Wednesday, November 25, 2009

ISU World Cup in Hamar

Written by T Dobbin

It was a devastating weekend in Hamar for Shane last weekend at the ISU World Cup. With Hamar being the one and only chance to qualify for the 10km at the Olympics he knew that it would be a very important weekend and the first part of his training was revolved around that weekend.

Saturday night was the draw for the 10km and Shane was third pair with Olympic Champion from Italy Enrico Fabris. It was a very good pair for Shane as Fabris skates a very steady laps and this would be a benefit in the 10km.

Shane started out skating very good lap times. He was looking in good condition and everything was going great throughout the race. He was three seconds under his schedule and was skating right with his opponent Fabris. With 9 laps to go Shane was on target for a time of 13.25 or faster which would be 5 seconds under the Olympic qualifying time. Shane felt really good during the 10km and plan was to try to conserve energy through the start and then with 6 or 7 laps to go bring the lap times down and finish with all he had.

With 8 laps to go, Shane was on the exit of the final corner on the inner lane and dug the front of his blade into the ice, crashing and sliding into the outer lane hitting the wall. Immediately his first reaction was to get up and finish because he needed the points in the overall so that if he can still finish instead the top 10 in the ISU Overall standing for the distance he would be able to still compete in the 10km at the Olympics. After crashing into the barrier Shane got up and skated some meters in the outer lane before realizing that he needed to get across into the inner lane.

Having blurred vision and pain from crashing Shane kept going for the final 8 laps and still crossed the finish line just 8 seconds from his previous personal best with a time of 13.47.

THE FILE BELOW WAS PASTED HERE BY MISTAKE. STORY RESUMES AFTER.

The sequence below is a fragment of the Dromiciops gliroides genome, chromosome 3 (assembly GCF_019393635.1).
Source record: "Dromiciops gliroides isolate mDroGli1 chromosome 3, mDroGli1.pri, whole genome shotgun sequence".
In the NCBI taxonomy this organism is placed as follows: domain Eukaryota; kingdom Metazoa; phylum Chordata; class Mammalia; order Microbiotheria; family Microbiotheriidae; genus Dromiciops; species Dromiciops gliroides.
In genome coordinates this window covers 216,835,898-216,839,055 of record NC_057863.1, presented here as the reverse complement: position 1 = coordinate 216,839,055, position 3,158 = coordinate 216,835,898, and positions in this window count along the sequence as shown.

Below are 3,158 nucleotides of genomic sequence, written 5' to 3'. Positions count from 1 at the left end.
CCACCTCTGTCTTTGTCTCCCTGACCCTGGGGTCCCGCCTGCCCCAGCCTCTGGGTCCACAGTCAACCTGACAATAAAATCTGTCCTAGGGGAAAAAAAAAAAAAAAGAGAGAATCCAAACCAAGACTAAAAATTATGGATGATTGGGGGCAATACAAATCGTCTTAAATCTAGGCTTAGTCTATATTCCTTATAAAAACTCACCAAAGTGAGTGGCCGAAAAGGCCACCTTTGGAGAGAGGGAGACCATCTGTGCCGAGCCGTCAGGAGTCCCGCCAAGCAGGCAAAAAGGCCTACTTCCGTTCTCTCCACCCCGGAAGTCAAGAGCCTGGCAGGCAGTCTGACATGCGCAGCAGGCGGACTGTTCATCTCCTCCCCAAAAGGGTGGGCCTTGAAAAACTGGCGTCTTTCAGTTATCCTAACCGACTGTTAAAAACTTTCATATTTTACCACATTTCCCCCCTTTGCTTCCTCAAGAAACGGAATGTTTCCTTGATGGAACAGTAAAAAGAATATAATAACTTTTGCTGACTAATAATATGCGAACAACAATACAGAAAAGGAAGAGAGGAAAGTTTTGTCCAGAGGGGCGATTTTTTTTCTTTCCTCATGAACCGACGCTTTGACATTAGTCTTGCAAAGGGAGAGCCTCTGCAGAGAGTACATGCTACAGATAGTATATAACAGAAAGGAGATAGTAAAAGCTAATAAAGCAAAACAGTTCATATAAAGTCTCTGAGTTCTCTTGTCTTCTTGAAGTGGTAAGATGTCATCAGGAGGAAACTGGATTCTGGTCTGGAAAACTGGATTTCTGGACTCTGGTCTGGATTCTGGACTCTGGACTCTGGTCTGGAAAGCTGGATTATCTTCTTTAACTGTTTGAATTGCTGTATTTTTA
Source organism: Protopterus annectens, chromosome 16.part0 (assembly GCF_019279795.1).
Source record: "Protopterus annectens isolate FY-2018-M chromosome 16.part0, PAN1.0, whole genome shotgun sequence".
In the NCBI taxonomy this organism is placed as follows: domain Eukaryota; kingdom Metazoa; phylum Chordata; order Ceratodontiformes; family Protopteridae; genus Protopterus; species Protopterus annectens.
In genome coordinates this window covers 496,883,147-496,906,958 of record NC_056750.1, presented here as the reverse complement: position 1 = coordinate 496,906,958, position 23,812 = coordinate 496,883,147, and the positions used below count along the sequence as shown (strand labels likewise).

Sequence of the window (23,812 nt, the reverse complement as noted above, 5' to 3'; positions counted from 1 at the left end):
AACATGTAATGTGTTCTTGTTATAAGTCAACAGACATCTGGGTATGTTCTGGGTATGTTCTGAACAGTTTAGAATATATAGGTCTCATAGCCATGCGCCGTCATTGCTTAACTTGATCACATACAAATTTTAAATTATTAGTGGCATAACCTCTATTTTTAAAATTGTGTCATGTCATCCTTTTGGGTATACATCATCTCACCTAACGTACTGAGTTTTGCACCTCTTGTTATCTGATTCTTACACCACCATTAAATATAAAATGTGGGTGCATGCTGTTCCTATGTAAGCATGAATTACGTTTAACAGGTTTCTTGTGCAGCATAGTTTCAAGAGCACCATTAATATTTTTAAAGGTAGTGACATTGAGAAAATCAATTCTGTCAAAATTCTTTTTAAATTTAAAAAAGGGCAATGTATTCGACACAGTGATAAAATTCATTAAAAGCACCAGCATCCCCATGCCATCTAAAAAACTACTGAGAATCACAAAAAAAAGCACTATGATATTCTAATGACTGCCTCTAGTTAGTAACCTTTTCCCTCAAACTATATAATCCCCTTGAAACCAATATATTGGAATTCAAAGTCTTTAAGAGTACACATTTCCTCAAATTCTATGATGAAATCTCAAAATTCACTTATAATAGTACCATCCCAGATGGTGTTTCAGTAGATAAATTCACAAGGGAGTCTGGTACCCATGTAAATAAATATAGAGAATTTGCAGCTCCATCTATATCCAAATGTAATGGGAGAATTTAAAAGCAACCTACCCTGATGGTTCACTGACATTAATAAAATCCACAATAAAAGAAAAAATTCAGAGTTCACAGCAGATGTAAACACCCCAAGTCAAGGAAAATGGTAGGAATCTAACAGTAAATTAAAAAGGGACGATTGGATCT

See Shane’s lap times below:

400m – 35.3
800m – 1.06.98 (32.2)
1200m – 1.38.82 (31.8)
1600m – 2.11.09 (32.2)
2000m – 2.42.87 (31.7)
2400m – 3.14.47 (31.6)
2800m – 3.46.29 (31.8)
3200m – 4.18.45 (32.1)
3600m – 4.50.52 (32.0)
4000m – 5.23.30 (32.7)
4400m – 5.55.15 (31.8)
4800m – 6.27.51 (32.3)
5200m – 6.59.35 (31.8)
5600m – 7.31.73 (32.3)
6000m – 8.03.68 (31.9)
6400m – 8.36.04 (32.3)
6800m – 9.18.69 (42.6)
7200m – 9.54.77 (36.0)
7600m – 10.27.73 (32.9)
8000m – 11.00.51 (32.7)
8400m – 11.33.54 (33.0)
8800m – 12.06.98 (33.4)
9200m – 12.40.30 (33.3)
9600m – 13.13.46 (33.1)
10000m – 13.47.1 (33.7)

After warming down the referee came over to Shane and explained that he would be disqualified. The reason he was disqualified is because when he got up after crashing, he skated in the outer lane and the rules state that when someone crashes, they must immediately go back to his/her lane. Because Shane skated on the outer he was disqualified.

Right now Shane is currently sitting in 19th overall. It will be a very difficult task to try to get back into the top 10 in the overall so from here Shane is going to go to Calgary and Salt Lake World Cups and try to secure his place at the 2010 Olympics in the 5km. With only a very select few skaters skating under the Olympic qualification time everyone is waiting to hear what will happen with the remaining places for the 10km. In the rules it states that each athlete MUST skate the under the maximum qualification time to skate at the Olympics and for the 10km it's either 13.30 or faster than a 6.30 in the 5km. If there is any chance he can skate the 10km at the Olympics we will take it but right now the situation doesn’t look good. Our fingers are crossed!

Saturday night Shane will be racing his with Marathon team in Amsterdam before flying on Sunday to Calgary. Keep posted for more updates through the upcoming World Cups.